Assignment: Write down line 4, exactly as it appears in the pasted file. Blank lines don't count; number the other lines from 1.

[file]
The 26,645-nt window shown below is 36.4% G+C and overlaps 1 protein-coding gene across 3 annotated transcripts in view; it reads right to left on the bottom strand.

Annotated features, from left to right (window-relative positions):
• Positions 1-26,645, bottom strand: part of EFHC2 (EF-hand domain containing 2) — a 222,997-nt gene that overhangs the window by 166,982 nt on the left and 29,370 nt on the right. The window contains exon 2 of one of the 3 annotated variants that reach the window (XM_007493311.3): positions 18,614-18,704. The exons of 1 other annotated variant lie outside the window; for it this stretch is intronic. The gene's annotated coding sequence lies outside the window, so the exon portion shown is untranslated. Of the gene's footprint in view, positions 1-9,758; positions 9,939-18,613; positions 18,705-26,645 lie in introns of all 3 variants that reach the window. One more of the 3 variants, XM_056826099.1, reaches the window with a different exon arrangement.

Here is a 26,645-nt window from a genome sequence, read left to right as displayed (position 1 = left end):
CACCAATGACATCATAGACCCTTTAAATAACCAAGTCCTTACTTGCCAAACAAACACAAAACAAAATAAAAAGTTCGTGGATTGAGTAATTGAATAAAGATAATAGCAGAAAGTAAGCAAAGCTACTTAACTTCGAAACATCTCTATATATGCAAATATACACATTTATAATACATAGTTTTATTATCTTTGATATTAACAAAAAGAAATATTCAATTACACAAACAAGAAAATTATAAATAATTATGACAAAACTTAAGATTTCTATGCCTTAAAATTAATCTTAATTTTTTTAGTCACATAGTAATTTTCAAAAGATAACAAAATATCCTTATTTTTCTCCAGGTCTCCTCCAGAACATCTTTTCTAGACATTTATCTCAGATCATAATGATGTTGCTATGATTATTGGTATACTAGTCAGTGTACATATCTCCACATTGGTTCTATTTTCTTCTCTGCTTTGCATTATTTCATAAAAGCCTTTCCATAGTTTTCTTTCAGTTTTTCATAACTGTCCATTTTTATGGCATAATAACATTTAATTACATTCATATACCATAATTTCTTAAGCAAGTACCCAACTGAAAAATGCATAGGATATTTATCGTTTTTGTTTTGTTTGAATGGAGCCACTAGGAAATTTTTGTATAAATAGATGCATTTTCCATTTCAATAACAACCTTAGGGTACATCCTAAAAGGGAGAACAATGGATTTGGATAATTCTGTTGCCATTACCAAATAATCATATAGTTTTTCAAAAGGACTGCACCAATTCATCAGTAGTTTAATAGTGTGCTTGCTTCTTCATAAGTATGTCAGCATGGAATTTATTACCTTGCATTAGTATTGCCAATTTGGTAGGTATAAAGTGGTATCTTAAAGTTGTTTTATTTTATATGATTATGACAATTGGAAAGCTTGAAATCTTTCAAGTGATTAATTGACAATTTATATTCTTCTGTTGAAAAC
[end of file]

Here is a 26,645-nt window from a genome sequence, read left to right as displayed (position 1 = left end):